Freedom & Necessity (Was RE: Susan Cooper)

Courtney M Eckhardt cme at MIT.EDU
Sat Dec 11 01:25:09 EST 1999

>And, linking to the Dahl thread, I've always found his stuff
>"colder", too. I never want to re-read any of it. It's too
>cruel. Makes me want to help the characters realize that their
>real enemy, the person who's REALLY tormenting them, is their
>author. I have an urge to give them to Grant Morrison, who should
>be operating an "abused characters shelter" or something...
>I thought his "Coyote Gospels" story (in Animal Man, a comic book...)
>was absolutely brilliant. Wile E. Coyote finally tries to escape
>his frame of reference.
>One of the reasons I like DWJ's books is that her characters get
>themselves into trouble. It doesn't feel like the author is unfairly
>piling difficulties onto them. (Fair difficulties are great...)

I would have to disagree with the assertation that DWJ's characters
get themselves into trouble.  How about Vivian in Time City, or the
Kathleen in Dogsbody, or David in Eight Days of Luke?

I am one of those odd people who like Dahl... and in defense of his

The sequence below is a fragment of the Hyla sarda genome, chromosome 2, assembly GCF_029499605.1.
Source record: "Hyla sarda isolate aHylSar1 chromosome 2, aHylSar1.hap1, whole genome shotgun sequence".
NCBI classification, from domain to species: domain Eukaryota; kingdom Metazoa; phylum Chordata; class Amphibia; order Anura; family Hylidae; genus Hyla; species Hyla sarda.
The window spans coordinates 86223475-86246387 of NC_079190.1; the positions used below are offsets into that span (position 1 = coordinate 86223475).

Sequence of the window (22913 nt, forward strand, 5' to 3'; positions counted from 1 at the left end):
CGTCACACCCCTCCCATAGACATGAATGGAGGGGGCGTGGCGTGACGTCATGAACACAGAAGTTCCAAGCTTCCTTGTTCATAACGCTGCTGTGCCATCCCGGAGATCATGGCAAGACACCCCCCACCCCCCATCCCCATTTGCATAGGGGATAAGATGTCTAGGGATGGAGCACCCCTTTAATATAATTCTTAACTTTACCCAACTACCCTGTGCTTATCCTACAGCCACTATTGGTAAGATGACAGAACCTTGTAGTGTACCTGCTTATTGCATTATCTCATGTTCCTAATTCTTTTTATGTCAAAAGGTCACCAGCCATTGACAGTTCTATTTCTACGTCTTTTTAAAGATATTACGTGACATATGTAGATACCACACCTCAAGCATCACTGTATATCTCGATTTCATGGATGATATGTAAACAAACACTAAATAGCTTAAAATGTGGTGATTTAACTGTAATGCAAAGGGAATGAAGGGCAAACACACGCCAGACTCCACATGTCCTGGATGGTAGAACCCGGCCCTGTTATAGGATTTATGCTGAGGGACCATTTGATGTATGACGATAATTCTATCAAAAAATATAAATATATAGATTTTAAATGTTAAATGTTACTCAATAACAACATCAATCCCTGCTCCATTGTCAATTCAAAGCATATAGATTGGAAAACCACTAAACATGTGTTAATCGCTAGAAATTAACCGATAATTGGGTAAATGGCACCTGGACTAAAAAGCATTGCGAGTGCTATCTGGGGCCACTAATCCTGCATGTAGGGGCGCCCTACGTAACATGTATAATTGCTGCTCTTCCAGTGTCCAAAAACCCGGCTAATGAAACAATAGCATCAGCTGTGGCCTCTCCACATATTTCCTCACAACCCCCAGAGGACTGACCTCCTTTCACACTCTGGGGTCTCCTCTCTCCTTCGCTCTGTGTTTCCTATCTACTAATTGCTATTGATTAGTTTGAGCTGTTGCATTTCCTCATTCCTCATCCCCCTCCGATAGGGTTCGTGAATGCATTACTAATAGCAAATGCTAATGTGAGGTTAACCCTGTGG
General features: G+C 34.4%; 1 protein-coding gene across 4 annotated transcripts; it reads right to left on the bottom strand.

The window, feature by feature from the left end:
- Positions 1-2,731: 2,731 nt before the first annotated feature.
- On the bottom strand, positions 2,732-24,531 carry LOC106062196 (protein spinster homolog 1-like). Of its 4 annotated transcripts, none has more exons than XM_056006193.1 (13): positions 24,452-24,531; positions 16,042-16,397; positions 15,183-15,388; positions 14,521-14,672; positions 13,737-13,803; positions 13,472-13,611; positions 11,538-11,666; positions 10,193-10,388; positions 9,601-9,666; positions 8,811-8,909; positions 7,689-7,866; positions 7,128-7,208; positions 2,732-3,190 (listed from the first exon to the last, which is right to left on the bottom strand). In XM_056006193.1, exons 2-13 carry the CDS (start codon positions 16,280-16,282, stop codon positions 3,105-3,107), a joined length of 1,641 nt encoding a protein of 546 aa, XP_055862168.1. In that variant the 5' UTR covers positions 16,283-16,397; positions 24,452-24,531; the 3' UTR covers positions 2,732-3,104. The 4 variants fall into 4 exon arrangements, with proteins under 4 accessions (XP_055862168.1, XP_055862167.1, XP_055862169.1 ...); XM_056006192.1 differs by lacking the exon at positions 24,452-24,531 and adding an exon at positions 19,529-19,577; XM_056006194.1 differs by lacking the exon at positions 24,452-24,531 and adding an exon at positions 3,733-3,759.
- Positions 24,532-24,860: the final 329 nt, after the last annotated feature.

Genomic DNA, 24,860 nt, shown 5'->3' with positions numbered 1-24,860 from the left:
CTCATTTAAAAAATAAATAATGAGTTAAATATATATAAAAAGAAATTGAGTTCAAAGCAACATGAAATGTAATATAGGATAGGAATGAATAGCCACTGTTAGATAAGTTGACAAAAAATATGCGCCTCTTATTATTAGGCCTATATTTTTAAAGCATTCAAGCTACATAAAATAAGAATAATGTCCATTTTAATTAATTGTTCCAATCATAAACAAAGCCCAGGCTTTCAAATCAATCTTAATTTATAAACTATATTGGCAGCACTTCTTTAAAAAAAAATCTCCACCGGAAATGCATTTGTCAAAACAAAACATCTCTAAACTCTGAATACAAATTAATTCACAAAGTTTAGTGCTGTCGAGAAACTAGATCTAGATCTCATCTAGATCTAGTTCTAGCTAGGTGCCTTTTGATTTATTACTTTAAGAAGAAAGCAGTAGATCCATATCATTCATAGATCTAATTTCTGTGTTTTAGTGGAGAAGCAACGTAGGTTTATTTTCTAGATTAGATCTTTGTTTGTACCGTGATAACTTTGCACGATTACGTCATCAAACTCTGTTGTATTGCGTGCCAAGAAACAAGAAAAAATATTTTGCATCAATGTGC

work, I would like to refer you all to this quote from the 
second letter that DWJ sent to Deborah:

"As a child I had parents. They were worse than anything in my
books. If I put in anything out of my childhood, I always have to
reduce it to a tenth of what was actually true, because people
wouldn't otherwise find it credible. Example, my sister tied knots in
her hair to keep it out of her eyes. This was not noticed for more
than six months. Then I got the blame. In The Time of the Ghost I
found I had to reduce the six months to days or nobody would have
believed it."


I can relate to this- I also have parents that cannot be believed.
And I have met people who are as evil as some of his villains.  I
don't believe him to be artificially cruel or evil to his characters,
or to create unbelievable villains.  Compare Matilda's parents to
DWJ's parents, as she describes them in her autobiography.

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